alcohol consumption

What Is the Difference Between Type I and Type 2 Acoholism? (Or Is It Type a & Type B Alcoholism?)?

Question by worldrunner2000: What is the difference between Type I and Type 2 acoholism? (Or is it Type A & Type B alcoholism?)?
I work in the Substance Abuse field and see both problem drinkers (meeting DSM IV criteria for “Abuse”) and addicted individuals (meeting at least 3 of 7 criteria for Dependency). How can I explain types of alcoholism (not problem drinking, i.e. abuse) and the Types to a class to help them better understand themselves?

Best answer:

Answer by casanova_mike_jordan
Hi I am a medical transcriptionist not a doctor but still i know little thing about alcoholism and pysch. DSM datas. Type 1 alcoholism accounts for about 75% of alcoholics and is characterized by the following signs and symptoms:
The onset of alcohol-related problems occurs after the age of 25.
A low degree of spontaneous alcohol-seeking behavior and alcohol-related fighting. Psychological dependence, coupled with guilt and fear about alcoholism. A low degree of novelty-seeking and a high degree of harm avoidance. Type 2 alcoholism is characterized by the following signs and symptoms: The onset of alcohol-related problems occur before the age of 25. There is a high degree of spontaneous alcohol-seeking behavior and fighting. Infrequent feelings of guilt and fear about alcohol dependence.

Table 1. Prediction of time to relapse among participants monitored during a two-year alcoholism treatment program plus two years of follow-upa

a N=106-112 because of missing data of the SCL-90-R (N=4), EuropASI (N=1), and International Diagnostic Checklists for Personality Disorders (N=2)

The study presented here is part of an ongoing research project approved by the local ethics board. This project investigates the effectiveness of the outpatient long-term intensive therapy for alcoholics (OLITA), which was initiated in 1993. Since its inception, the program has included 180 people with severe chronic alcoholism. OLITA is a four-step program of integrated outpatient care and aims for immediate social reintegration. The success rate, expressed as continuously abstinent patients after termination of the two-year OLITA program, is about 50 percent (7).

Between March 1998 and June 2002, 118 patients were consecutively admitted. Inclusion criteria were having alcohol dependence (DSM-IV), living in a nearby residence, and having health insurance to cover the costs of treatment. Exclusion criteria were being older than 60 years, having Korsakoff syndrome, or having acute concurrent dependence on a substance other than alcohol (with the exception of caffeine and nicotine).

Of 276 patients to whom the program was presented and who fulfilled the eligibility criteria, 129 (47 percent) were inpatients referred from different wards, 61 (22 percent) were brought in from the emergency department, 50 (18 percent) were outpatients who came in on their own initiative, 23 (8 percent) were referred by external institutions (general practitioners, addiction counselors, and probation service), and 13 (5 percent) were inpatients who entered the program on their own initiative. Of all 276 patients, 143 kept appointments during mandatory inpatient detoxification, 132 came for first outpatient orientation sessions after discharge, and 118 patients decided to participate in OLITA. Data for four participants were not used because of language barriers, and data for two patients could not be obtained because the patients could not read.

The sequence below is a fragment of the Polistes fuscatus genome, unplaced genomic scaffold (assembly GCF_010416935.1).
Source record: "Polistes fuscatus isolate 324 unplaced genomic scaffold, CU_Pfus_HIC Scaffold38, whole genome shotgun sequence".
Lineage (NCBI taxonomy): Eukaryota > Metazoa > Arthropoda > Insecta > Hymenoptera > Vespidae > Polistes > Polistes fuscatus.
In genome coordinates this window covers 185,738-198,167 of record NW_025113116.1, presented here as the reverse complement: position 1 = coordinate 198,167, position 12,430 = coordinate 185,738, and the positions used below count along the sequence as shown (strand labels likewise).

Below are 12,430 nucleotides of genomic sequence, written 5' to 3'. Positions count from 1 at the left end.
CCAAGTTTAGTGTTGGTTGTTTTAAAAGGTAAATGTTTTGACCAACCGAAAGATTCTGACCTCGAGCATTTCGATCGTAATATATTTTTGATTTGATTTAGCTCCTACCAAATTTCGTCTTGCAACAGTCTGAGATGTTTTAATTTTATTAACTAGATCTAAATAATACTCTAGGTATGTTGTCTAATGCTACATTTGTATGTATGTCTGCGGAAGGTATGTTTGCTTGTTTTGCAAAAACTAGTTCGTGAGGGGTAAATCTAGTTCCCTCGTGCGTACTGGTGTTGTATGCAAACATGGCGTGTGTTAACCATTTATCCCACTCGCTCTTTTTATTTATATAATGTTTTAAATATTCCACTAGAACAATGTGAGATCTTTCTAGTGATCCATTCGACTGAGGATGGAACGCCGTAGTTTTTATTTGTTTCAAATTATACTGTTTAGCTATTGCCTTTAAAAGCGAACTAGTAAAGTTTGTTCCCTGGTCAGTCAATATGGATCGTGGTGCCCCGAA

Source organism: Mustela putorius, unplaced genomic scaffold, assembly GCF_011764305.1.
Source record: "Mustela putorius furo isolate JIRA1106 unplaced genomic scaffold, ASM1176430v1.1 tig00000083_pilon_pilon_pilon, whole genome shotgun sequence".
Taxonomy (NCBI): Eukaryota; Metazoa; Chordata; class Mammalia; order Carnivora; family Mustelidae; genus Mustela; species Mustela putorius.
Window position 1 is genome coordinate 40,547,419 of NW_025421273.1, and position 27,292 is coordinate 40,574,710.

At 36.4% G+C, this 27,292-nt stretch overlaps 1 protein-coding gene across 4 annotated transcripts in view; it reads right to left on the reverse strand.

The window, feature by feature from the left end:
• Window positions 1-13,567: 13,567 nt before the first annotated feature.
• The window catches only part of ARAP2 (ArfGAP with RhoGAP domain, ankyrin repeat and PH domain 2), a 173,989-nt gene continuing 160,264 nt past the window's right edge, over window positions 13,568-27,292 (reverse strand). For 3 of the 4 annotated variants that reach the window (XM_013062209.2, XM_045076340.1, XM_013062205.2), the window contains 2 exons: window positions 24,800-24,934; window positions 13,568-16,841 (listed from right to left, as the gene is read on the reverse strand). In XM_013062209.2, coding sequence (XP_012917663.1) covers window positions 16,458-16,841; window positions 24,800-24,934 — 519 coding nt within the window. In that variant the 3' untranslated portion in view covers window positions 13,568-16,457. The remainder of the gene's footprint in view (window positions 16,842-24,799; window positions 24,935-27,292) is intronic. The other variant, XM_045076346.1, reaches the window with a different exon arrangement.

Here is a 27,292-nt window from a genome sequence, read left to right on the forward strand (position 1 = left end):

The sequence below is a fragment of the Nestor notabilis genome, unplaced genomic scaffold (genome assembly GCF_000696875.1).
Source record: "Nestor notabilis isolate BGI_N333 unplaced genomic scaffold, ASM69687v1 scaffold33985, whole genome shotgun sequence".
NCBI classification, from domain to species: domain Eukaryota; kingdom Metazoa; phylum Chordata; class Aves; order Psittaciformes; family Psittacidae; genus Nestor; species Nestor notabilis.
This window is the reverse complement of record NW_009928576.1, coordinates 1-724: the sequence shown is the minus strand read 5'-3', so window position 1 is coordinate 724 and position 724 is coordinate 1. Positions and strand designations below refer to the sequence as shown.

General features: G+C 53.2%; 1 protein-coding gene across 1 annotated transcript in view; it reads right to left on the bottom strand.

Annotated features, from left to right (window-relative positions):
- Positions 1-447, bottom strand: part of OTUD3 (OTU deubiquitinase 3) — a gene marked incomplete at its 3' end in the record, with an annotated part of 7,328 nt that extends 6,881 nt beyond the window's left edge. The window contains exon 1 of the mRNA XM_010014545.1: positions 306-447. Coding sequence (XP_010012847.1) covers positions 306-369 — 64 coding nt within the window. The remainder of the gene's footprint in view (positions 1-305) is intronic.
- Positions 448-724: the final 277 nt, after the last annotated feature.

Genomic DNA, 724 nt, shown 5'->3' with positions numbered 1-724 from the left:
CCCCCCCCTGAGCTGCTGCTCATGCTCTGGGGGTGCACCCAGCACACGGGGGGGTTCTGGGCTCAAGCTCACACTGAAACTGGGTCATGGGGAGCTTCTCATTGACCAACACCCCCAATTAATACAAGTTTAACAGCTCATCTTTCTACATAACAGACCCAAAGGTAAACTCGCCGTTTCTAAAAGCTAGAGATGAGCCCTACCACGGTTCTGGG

Of the final 112 participants, 46 (41 percent) were referred from different wards, 32 (28 percent) were outpatients who entered on their own initiative, 13 (12 percent) came from the emergency department, 12 (11 percent) were referred by external institutions, and nine (8 percent) were inpatients who entered on their own initiative.

Alcohol abstinence was the primary outcome measure and was strictly monitored by sampling urine and blood within the framework of frequent therapeutic and follow-up contacts. Urinalyses were carried out daily during months 1 through 3, three times per week during months 4 through 6, twice per week during months 7 through 12, at least weekly during months 13 through 24, and weekly to quarterly after termination of treatment for another two years. Blood was analyzed for ethanol and diverse routine parameters, also comprising indicators of liver function and alcohol consumption such as gamma-glutamyltransferase (gamma-GT), alanine aminotransferase (ALT), aspartate aminotransferase (AST), and mean corpuscular volume of red blood cells (MCV).

Tests were performed at least every two weeks during months 1-3, monthly during months 4-12, bimonthly until the end of therapy, and at least twice per year after termination of treatment for another two years. An alcohol relapse was interpreted as recurrence of an addictive drinking pattern that resulted in a premature termination of treatment or cessation of posttreatment follow-up visits. Blood or urine samples that were positive for alcohol or other drugs of abuse were counted as relapse, as were self-reports of substance use even if not confirmed by laboratory analysis. Patients who spontaneously dropped out of treatment and could not be reached by therapeutic interventions or subsequent follow-up contacts were also considered to have relapsed (with the day after the last therapeutic contact counted as the relapse date).